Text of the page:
The WIDF and the Debate over Korean War Crimes

In a  recent essay for Japan Focus, Rutgers University historian Suzy Kim includes a retrospective on the Women’s International Democratic Federation’s 1951 report from North Korea and that delegation’s function as a cornerstone in what she calls “a feminist history of Women Cross DMZ” 2015.

Having spent the last couple of days researching the WIDF in the Bundesarchiv in Berlin, I absolutely agree with Dr. Kim in her assertion of the group’s significance with respect to foreign peace movements and the Korean War. While it is not mentioned in the Japan Focus piece, the WIDF delegation that went to North Korea in May 1951 also formed a cornerstone of Sinchon Massacre research and propaganda themes that continues to be drawn from today from both sides of the conflict’s legacy.

I am afraid that the evidence I have encountered has not led me toward wholesale agreement with Dr. Kim, particularly her assertion that the WIDF delegation in Korea “laid its main emphasis on peace, anti-colonialism, and anti-racism as directly related to, and indeed, preconditions for the protection of women’s rights.”

Peace? Yes, absolutely. Peace is a goal which is mentioned unremittingly in the materials. Naturally, this”peace” would only become real, in the Federation’s view in 1951, by American troops leaving Korea immediately. (What the WIDF’s view is of the hundreds of thousands of Chinese troops engaged in the bloodshed in Korea in 1951 is completely unknown, as they are not mentioned once in all of the WIDF’s extensive documentation. But that is fine; ignoring China’s role on the Korean peninsula can hardly be said to be a specifically feminist point of view.) 

Anti-colonialism? Absolutely, no need to quibble here. Francesca de Haan has an absolutely first-rate research article on the overall history of the organization and some of its well-known members, and their connection to decolonization. The WIDF, to its credit, did not pick up on some of the more bludgeoning arguments of the neo-colonial aspects of American foreign policy put forward by the DPRK, the PRC, and the Soviet Union in 1950 and 1951. While the propaganda organs in these countries included the assertion that the Americans were bringing the Japanese back to dominate Asia, or walking expressly in the footsteps of the Japanese empire, the WIDF did not indulge in such speculation.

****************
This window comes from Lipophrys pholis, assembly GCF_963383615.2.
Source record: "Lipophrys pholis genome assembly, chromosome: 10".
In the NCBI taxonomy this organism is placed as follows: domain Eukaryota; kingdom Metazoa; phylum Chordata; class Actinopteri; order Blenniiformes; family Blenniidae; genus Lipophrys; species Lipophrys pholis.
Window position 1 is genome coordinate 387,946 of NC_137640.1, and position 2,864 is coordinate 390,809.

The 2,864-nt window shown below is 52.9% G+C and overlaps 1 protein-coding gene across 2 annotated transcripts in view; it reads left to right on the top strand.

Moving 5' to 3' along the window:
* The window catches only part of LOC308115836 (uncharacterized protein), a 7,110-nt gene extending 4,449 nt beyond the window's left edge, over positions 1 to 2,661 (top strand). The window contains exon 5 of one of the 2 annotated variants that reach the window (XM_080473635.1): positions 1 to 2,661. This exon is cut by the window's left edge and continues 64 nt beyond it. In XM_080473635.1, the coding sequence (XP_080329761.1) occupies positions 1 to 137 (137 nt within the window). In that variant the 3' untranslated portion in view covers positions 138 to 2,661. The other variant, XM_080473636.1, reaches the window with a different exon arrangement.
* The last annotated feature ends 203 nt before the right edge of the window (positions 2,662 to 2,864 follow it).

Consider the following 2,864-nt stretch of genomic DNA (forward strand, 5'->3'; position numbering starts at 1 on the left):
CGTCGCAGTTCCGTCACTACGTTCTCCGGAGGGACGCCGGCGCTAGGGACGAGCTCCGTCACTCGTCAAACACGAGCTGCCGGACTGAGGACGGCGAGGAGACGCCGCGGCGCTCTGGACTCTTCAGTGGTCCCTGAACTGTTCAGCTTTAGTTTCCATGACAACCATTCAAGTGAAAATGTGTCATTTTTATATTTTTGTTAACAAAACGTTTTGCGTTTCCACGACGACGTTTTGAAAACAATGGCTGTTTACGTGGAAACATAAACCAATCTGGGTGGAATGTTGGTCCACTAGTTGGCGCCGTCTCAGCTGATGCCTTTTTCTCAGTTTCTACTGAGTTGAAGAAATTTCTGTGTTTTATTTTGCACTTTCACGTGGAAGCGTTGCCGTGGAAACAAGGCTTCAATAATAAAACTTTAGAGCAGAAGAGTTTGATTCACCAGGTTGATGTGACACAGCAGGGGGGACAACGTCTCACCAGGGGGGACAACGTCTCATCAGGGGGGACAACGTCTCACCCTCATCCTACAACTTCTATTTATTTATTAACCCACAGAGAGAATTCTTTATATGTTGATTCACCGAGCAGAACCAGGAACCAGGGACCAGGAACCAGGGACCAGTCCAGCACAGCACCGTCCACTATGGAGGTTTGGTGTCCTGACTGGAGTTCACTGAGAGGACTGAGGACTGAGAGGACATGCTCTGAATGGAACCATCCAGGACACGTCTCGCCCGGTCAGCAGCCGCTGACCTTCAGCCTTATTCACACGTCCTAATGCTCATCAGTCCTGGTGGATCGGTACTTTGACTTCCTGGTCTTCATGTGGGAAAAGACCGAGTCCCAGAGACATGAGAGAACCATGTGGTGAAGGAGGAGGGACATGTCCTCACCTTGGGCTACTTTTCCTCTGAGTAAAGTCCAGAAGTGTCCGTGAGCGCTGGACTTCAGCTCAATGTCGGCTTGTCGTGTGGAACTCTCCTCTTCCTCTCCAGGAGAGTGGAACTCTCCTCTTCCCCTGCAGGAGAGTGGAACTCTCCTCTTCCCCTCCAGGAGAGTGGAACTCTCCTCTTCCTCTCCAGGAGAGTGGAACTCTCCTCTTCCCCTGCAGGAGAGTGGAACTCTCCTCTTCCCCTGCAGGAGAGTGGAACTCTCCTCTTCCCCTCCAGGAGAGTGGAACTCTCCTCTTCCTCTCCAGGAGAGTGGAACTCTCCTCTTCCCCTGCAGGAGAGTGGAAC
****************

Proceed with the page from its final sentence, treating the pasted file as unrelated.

Indeed, the DPRK released a tirade to the United Nations Security Council on 14 October 1950, the very day of the most intense killing in Sinchon, asserting that Japanese troops were running amok in Korea under American leadership. 

The WIDF’s nominal independence from the more outlandish assertions being made in the communist bloc with respect to North Korea can be seen in contrast with the International Association of Democratic Lawyers, which included in their 1952 report on the Korean War assertions that the Americans were roaming through Korea with samurai swords beheading civilians.

So then, racism? I found one single reference to racism in the WIDF’s materials, which was not part of the Korea trip whatsoever. Instead, it was a quote about lynching from the poet Aimé Césaire in an April 1949 speech by the French leader of the WIDF, Eugenie Cotton.

I think what Dr. Kim is missing here is that, in the worldview of the WIDF in 1951 and its leadership, imperialists don’t kill people because they harbor racist ideology, they kill people because they are butchers, war profiteers, and cannibals. (Apologies in advance to any readers who found that sentence to be a troubling example of #mansplaining, rather than a genuine desire to disagree with a single sentence of the content of Dr. Kim’s essay.) Eugenie Cotton’s sole reference to racism in the United States in her same April 1949 speech is accompanied by a number of other very interesting claims:

Year after year, we become increasingly convinced of a systematic sabotage of the work of Franklin Roosevelt…Through speakers at our last Congress, and through the speeches of intellectuals in Warsaw, the WIDF has learned that the answer for this sabotage is headquartered in America and Europe, among a few specific people. The Marshall Plan is [an attack upon the Soviet bloc]…Robert Schumann [showed his true colors by] advocating for rearmament [in West Germany]. The United States doesn’t just have nuclear weapons, it has three other things: It has biological weapons, it can make radioactive dust or radioactive rain, and it has another totally secret weapon [eine völlig geheime Waffe].